“Weakside I” and “High I Defender”


The weakside help defenders x3 (the low man) and x4 (the high i defender) form an i-shaped alignment

Term: the Weakside I

Definition: the I-shaped alignment of the two weakside help defenders: “low man” (who is guarding the player in the weakside corner) and the “high I defender” (who is guarding the weakside wing)

Second Term: the High I Defender

Second Definition: the weakside wing’s defender

High I Defender Synonyms: the “Sink” man

See Also:

  • The Low Man: the defender closest to the baseline and hoop on the weak side of the floor, responsible for providing the first and most important layer of help defense
  • No-Middle Defense: a (near universal) defensive system that tries to deny the middle and encourage drives toward the baseline, which require help rotations from the weakside I defenders

How It Works:

As Golden State’s Jordan Poole (yellow) has the ball on the right side of the floor, Memphis’s Desmond Bane (“L” for “Low Man”) and Tyus Jones (“H” for “High I Defender”) stand at the weakside low block and Elbow, more or less forming the letter i (or a lower-case l):

As Poole penetrates (to the outside of his defender, per no-middle defensive principles), Bane, the low man, rotates over to “trap the box” (i.e., stop the ball):

As that happens, Tyus Jones, the high I defender, sinks to the level of the drive; he “helps the helper” in the sense that Bane is the helper, so Tyus is helping him by guarding his man, Klay Thompson. However, Tyus has to guard both Klay and Andrew Wiggins, so he zones off, splitting the difference between the two:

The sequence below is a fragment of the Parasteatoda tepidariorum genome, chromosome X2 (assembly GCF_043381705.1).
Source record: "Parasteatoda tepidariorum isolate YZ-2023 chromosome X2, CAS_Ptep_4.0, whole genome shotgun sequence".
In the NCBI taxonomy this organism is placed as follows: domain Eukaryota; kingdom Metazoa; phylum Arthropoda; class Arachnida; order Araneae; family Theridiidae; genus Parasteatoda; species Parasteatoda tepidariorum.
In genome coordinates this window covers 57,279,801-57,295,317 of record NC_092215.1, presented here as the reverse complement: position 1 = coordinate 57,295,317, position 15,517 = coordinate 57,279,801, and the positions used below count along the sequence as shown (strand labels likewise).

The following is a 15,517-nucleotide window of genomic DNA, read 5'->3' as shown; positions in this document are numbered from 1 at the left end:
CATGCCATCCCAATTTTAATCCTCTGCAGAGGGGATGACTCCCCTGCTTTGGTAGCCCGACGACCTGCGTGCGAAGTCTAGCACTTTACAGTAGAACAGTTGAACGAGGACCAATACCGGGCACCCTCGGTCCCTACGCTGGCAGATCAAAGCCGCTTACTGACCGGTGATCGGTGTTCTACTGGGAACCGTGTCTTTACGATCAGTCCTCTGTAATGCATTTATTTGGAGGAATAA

If Tyus had stayed with Wiggins, Klay Thompson would have a wide-open corner 3. If Tyus had fully committed to Klay, however, Wiggins would have had an open 3 (either on a pass straight from Poole or on a “one more” pass from Klay to him). But splitting the difference lets Tyus guard both players and deflect the pass intended for Wiggins:

(If you’re curious, Golden State is faking Miami action—DHO + PnR—in which case Poole would hand off to Draymond Green, who would then get a ballscreen from Otto Porter Jr. at the top of the key; Steve Kerr did not reach the NBA Finals six times in eight years by calling a lot of Draymond Green–Otto Porter pick-and-rolls, so this play was probably a designed keeper for Poole.)